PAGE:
"We don't think Congress needs to jump in," says Eric Biel, deputy director of DC operations for the nonprofit Human Rights First. "The courts are continuing to weed out the strong claims from those that are lacking. Decisions are coming down on a regular basis. This is not a situation where the courts are clamoring for advice from Congress."
Biel notes that it's been only 25 years since a landmark case revived the alien tort statute, and only ten years since it was first used to sue a corporation. With a number of cases now winding through the court system, Biel and his colleagues are inclined to let upcoming decisions by judges and juries define the law.
Corporate America, however, is less sanguine about leaving matters to the courts. In dramatic human-rights cases, juries are likely to be swayed by emotion, says Gary Clyde Hufbauer of the Institute for International Economics: "The traditional thing that happens when you get to the jury is, if there's a harm, juries tend to think someone should pay." In Awakening Monster, his 2003 monograph regarding the alien tort statute, Hufbauer argued that talented trial lawyers would sue the biggest US corporations, threatening years of bad publicity and court costs and demanding massive settlements. "Legislation can most efficiently correct the unlimited sweep of [alien tort statute] claims," he wrote.
Feinstein's bill proposed drastic changes. It allowed the president to dismiss any case that might have a negative impact on foreign policy. It also mandated that plaintiffs exhaust all legal avenues in their home countries before seeking recourse here, which raised the possibility of plaintiffs forced to spend years battling corrupt legal systems in countries such as Burma and Sudan, where suing government-favored corporations can have deadly repercussions.
Finally, and perhaps most seriously, Feinstein's bill upped the defendant's standard for liability from the current "aiding and abetting" of a crime to "direct participation with specific intent to commit the alleged tort." Such a provision, advocates say, would doom most suits against corporations, including the Chevron case.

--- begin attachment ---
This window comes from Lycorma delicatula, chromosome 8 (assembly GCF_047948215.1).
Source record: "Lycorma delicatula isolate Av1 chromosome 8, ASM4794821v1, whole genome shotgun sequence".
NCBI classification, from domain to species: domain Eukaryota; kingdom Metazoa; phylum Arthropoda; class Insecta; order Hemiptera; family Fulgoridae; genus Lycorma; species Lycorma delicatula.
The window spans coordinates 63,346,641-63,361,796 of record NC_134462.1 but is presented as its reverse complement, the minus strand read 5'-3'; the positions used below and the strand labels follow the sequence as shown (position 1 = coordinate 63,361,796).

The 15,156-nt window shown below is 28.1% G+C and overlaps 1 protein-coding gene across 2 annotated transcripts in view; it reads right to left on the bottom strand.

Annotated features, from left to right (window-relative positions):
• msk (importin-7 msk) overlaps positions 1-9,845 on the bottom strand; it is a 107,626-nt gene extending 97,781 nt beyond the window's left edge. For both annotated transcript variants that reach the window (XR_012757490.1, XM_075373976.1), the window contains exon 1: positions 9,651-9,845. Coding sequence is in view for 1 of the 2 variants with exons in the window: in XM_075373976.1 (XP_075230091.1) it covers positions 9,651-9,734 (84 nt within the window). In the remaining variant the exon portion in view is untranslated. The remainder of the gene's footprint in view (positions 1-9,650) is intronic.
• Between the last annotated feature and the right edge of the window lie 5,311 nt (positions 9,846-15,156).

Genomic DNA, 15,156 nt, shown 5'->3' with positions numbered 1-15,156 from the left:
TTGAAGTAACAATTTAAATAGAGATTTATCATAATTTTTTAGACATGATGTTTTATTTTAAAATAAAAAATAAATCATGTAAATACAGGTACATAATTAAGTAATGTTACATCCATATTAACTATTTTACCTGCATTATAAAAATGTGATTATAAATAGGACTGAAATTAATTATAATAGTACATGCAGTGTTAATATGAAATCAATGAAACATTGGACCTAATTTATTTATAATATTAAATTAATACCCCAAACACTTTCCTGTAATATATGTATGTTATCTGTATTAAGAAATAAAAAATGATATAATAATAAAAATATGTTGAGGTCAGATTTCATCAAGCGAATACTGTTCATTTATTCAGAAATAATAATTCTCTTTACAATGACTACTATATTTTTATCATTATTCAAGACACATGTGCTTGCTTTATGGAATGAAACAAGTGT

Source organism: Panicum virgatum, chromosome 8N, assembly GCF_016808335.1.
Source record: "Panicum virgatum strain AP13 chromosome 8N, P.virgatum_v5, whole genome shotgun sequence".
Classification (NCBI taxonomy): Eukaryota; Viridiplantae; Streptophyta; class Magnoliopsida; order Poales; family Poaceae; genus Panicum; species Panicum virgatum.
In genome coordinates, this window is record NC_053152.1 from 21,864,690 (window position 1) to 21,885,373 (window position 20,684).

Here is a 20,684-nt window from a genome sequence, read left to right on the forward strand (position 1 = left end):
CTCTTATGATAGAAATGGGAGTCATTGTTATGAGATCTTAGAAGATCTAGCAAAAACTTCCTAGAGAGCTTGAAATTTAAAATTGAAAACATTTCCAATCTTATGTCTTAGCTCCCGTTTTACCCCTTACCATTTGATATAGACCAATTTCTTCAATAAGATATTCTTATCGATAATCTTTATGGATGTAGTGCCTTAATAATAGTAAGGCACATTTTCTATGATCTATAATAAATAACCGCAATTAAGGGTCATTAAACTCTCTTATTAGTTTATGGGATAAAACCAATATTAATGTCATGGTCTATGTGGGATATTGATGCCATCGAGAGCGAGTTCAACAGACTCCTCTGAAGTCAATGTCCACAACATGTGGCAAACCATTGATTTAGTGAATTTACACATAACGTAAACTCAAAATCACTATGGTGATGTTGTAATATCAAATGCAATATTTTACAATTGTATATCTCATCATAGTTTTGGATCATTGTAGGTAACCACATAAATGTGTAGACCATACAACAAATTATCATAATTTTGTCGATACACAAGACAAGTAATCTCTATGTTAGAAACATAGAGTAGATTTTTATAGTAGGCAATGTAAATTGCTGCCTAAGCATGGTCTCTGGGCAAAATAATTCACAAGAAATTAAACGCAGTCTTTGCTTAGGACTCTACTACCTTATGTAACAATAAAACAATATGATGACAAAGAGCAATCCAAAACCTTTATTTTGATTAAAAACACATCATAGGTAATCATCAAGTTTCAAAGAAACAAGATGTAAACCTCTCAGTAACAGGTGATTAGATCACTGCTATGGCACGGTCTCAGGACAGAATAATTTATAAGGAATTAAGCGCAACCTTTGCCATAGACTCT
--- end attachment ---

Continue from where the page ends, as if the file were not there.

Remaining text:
Bowoto v. ChevronTexaco, which is scheduled for trial in federal court next October, hinges on two incidents in which armed Nigerian soldiers attacked villagers who protested Chevron's environmental practices there. The soldiers killed at least seven people, wounded others, and set fire to two villages. Plaintiffs allege that Chevron officials organized, authorized, and paid for the attacks, even if they didn't do the dirty work themselves. Feinstein's liability provision, if passed, might have given Chevron a way out.
In the days after Feinstein introduced Senate Bill 1874, a variety of human-rights groups mobilized their supporters to phone and e-mail the senator's office. Eric Biel and his allies called her legislative director, Peter Cleveland, and got a meeting that week. "We were very concerned coming in, and frustrated that this bill had been introduced without the potential to comment on it before," he says. "But it was very cordial and productive. [Cleveland] listened, and he acknowledged that we were raising some legitimate concerns."
On October 25, Feinstein wrote to Senator Arlen Specter, chairman of the judiciary committee, asking him to schedule no hearings until she could clarify certain provisions. "I believe that the legislation in its present form calls for refinement in light of concerns raised by human-rights advocates," she wrote.
The jury is out on whether Feinstein will let the proposal die quietly or attempt revisions later. But even if she opts out, a more conservative senator with less to lose in his district could revive the proposals. "Certainly that has always been a threat," says attorney Paul Hoffman, who represents plaintiffs in several pending alien tort cases. "We're taking on powerful interests that have the resources and the ability to get to legislators. On the other hand, we're supported by a pretty strong human-rights community that feels very strongly about this statute. It would be hard for Congress to pass something like the Feinstein bill, because it's such a clear anti-human-rights position."
As long as opponents remain vigilant, he implies, they may be able to use the shame game to their advantage.